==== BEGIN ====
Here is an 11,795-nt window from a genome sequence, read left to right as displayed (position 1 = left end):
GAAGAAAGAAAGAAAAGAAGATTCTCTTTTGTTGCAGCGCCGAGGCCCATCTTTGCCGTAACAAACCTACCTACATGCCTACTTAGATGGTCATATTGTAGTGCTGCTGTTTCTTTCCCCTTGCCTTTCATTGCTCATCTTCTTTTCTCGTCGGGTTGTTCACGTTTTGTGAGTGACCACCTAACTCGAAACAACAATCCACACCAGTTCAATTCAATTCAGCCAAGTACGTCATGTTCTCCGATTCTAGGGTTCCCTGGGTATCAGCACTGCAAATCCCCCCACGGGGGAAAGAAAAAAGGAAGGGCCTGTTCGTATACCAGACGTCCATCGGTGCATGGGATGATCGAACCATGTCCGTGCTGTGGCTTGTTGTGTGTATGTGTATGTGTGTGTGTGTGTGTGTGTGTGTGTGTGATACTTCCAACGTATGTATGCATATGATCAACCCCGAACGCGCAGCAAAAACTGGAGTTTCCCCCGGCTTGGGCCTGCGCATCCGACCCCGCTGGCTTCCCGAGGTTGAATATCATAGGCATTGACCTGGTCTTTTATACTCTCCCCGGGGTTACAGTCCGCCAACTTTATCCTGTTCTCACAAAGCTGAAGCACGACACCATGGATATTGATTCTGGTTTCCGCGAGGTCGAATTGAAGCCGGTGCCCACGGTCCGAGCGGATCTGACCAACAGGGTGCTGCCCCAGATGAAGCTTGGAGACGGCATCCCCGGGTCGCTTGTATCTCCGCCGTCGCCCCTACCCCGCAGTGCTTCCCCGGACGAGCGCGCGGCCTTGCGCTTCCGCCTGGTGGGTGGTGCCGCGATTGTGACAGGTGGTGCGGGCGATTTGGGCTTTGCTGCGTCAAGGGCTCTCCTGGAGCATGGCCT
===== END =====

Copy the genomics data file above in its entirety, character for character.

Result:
Here is an 11,795-nt window from a genome sequence, read left to right as displayed (position 1 = left end):
GAAGAAAGAAAGAAAAGAAGATTCTCTTTTGTTGCAGCGCCGAGGCCCATCTTTGCCGTAACAAACCTACCTACATGCCTACTTAGATGGTCATATTGTAGTGCTGCTGTTTCTTTCCCCTTGCCTTTCATTGCTCATCTTCTTTTCTCGTCGGGTTGTTCACGTTTTGTGAGTGACCACCTAACTCGAAACAACAATCCACACCAGTTCAATTCAATTCAGCCAAGTACGTCATGTTCTCCGATTCTAGGGTTCCCTGGGTATCAGCACTGCAAATCCCCCCACGGGGGAAAGAAAAAAGGAAGGGCCTGTTCGTATACCAGACGTCCATCGGTGCATGGGATGATCGAACCATGTCCGTGCTGTGGCTTGTTGTGTGTATGTGTATGTGTGTGTGTGTGTGTGTGTGTGTGTGTGATACTTCCAACGTATGTATGCATATGATCAACCCCGAACGCGCAGCAAAAACTGGAGTTTCCCCCGGCTTGGGCCTGCGCATCCGACCCCGCTGGCTTCCCGAGGTTGAATATCATAGGCATTGACCTGGTCTTTTATACTCTCCCCGGGGTTACAGTCCGCCAACTTTATCCTGTTCTCACAAAGCTGAAGCACGACACCATGGATATTGATTCTGGTTTCCGCGAGGTCGAATTGAAGCCGGTGCCCACGGTCCGAGCGGATCTGACCAACAGGGTGCTGCCCCAGATGAAGCTTGGAGACGGCATCCCCGGGTCGCTTGTATCTCCGCCGTCGCCCCTACCCCGCAGTGCTTCCCCGGACGAGCGCGCGGCCTTGCGCTTCCGCCTGGTGGGTGGTGCCGCGATTGTGACAGGTGGTGCGGGCGATTTGGGCTTTGCTGCGTCAAGGGCTCTCCTGGAGCATGGCCT